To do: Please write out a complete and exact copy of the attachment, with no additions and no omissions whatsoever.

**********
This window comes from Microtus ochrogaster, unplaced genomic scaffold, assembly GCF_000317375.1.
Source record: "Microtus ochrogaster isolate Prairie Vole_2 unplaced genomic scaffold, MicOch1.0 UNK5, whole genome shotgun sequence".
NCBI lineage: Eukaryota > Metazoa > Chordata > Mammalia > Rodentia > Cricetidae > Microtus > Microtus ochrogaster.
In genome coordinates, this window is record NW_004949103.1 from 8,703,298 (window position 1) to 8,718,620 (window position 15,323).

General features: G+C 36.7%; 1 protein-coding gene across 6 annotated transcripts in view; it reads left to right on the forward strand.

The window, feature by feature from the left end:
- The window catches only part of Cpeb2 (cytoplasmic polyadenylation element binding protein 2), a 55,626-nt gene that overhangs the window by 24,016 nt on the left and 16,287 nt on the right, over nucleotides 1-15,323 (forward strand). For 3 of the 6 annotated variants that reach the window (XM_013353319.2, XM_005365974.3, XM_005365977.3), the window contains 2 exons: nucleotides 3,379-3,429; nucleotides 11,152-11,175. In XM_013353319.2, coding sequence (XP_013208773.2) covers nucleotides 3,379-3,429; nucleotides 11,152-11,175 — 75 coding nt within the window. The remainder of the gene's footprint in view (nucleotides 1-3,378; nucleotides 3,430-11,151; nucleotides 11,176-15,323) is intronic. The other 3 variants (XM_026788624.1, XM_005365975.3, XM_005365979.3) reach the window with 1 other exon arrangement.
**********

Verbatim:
This window comes from Microtus ochrogaster, unplaced genomic scaffold, assembly GCF_000317375.1.
Source record: "Microtus ochrogaster isolate Prairie Vole_2 unplaced genomic scaffold, MicOch1.0 UNK5, whole genome shotgun sequence".
NCBI lineage: Eukaryota > Metazoa > Chordata > Mammalia > Rodentia > Cricetidae > Microtus > Microtus ochrogaster.
In genome coordinates, this window is record NW_004949103.1 from 8,703,298 (window position 1) to 8,718,620 (window position 15,323).

General features: G+C 36.7%; 1 protein-coding gene across 6 annotated transcripts in view; it reads left to right on the forward strand.

The window, feature by feature from the left end:
- The window catches only part of Cpeb2 (cytoplasmic polyadenylation element binding protein 2), a 55,626-nt gene that overhangs the window by 24,016 nt on the left and 16,287 nt on the right, over nucleotides 1-15,323 (forward strand). For 3 of the 6 annotated variants that reach the window (XM_013353319.2, XM_005365974.3, XM_005365977.3), the window contains 2 exons: nucleotides 3,379-3,429; nucleotides 11,152-11,175. In XM_013353319.2, coding sequence (XP_013208773.2) covers nucleotides 3,379-3,429; nucleotides 11,152-11,175 — 75 coding nt within the window. The remainder of the gene's footprint in view (nucleotides 1-3,378; nucleotides 3,430-11,151; nucleotides 11,176-15,323) is intronic. The other 3 variants (XM_026788624.1, XM_005365975.3, XM_005365979.3) reach the window with 1 other exon arrangement.